Boro at Somerset House

Boro at Somerset House

Yesterday, a beautiful sunny spring day, Michelle and I went down to Somerset House to check out the Boro exhibition. To quote the website:

Translated to ‘rags’ in English, boro is the collective name for items – usually clothing and bed covers – made by the poor, rural population of Japan who could not afford to buy new when need required and had to literally make ends meet by piecing and patching discarded cotton onto existing sets, forming something slightly different each time they did so. Generations of Japanese families repaired and recycled fishermen’s jackets to futon covers, handing them down to the next and weaving their own sagas and stories through the threads.

Boro at Somerset House
Boro at Somerset House

Cotton was an expensive and sought-after material in rural Japan, so worn-out clothing was passed along and used as futon/bed coverings, the worn-out parts re-worked and replaced with new patches as necessary. The pieces are beautiful and mesmerising to look at, so have been appropriated as highly collectible artworks in Western countries. As a sewist, I was particularly fascinated to get up close and see the various woven patterns, fabric combinations, dyeing and embroidery techniques used to create such a richly textured surface.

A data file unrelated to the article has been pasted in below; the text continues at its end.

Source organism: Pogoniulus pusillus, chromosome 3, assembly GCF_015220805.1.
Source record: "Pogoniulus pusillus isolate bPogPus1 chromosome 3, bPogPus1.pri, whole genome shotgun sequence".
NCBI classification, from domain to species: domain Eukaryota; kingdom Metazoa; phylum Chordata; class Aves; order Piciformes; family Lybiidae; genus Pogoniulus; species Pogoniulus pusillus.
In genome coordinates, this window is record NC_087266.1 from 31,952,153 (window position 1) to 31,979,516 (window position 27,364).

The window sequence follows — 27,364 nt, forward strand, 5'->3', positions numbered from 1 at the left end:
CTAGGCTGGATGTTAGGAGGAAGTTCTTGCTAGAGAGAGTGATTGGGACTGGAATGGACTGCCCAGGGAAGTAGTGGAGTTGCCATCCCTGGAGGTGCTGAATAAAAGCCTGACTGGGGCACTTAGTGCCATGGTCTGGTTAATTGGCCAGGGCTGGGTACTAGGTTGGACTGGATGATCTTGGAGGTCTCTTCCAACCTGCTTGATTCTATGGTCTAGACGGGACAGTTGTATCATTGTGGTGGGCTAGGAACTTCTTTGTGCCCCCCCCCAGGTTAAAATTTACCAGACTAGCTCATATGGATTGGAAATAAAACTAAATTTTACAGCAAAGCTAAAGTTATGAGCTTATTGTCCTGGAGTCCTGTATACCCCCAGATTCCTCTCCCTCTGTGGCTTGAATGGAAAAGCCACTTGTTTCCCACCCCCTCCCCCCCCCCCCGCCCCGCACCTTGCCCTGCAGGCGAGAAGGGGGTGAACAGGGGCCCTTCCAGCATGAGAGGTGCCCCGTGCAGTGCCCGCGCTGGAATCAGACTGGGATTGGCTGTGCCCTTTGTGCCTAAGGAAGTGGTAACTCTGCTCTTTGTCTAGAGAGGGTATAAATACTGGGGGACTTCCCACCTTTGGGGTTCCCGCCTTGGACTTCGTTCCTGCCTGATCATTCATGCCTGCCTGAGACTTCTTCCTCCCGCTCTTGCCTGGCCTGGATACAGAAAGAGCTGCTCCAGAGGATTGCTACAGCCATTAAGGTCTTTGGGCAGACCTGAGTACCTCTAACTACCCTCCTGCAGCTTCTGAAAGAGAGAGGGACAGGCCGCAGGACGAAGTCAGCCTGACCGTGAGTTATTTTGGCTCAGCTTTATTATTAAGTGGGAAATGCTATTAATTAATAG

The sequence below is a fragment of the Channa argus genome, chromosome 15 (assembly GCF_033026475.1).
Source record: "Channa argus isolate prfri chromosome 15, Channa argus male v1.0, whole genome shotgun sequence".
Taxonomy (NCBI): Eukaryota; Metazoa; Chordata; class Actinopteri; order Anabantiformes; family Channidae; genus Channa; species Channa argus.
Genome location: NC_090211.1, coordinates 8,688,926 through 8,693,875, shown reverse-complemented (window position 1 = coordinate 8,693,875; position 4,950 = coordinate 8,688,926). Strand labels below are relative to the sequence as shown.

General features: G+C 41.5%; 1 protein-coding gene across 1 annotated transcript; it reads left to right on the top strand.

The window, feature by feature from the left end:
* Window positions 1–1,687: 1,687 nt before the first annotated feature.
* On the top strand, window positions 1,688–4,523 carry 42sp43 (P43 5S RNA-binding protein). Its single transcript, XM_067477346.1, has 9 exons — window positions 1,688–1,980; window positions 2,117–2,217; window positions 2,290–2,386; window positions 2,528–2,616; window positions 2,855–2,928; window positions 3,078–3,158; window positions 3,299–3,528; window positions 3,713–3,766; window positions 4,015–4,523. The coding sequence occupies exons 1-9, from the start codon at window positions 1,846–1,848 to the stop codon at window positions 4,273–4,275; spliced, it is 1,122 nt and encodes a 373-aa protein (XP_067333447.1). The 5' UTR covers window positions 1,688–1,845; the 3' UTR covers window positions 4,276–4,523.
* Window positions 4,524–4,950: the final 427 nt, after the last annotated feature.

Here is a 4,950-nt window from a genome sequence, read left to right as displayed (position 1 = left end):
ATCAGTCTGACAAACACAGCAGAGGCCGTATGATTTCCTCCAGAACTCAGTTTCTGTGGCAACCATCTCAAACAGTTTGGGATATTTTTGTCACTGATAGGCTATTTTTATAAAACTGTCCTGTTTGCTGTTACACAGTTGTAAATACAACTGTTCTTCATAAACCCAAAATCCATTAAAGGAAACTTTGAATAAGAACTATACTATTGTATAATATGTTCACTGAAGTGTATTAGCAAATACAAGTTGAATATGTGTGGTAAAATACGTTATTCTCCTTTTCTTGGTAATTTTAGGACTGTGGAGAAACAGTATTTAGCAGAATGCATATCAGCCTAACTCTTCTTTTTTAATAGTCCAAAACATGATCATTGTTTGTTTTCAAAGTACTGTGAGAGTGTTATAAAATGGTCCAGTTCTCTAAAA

Boro at Somerset House
Boro at Somerset House
Boro at Somerset House
Boro at Somerset House

Varying lengths and patterns of hand-stitches for decorative texture.

Boro at Somerset House
Boro at Somerset House
Boro at Somerset House

I love these dense rows of stitches: nothing is measured or straight, and it doesn’t matter. It seems to tie into the Japanese concept of wabi-sabi: imperfect beauty.

Boro at Somerset House
Boro at Somerset House
Boro at Somerset House
Boro at Somerset House

Some of these patch-pieced ones look like English fields seen from an aeroplane.

Boro at Somerset House
Boro at Somerset House
Boro at Somerset House
Boro at Somerset House
Boro at Somerset House
Boro at Somerset House
Boro at Somerset House

Look close and you’ll see layer upon layer of patterns and textures. Woven patterns remind me of ikat, one of my favourite types of fabric, and some pieces seemed to have had patterns created by resist-dyeing and shibori-stle knotting and folding techniques.

Boro at Somerset House

You can see why the pieces are compared to art works: some have the Cubist arrangement of a Picasso or Mondrian, where others seem freely expressive like a Pollock or late Matisse.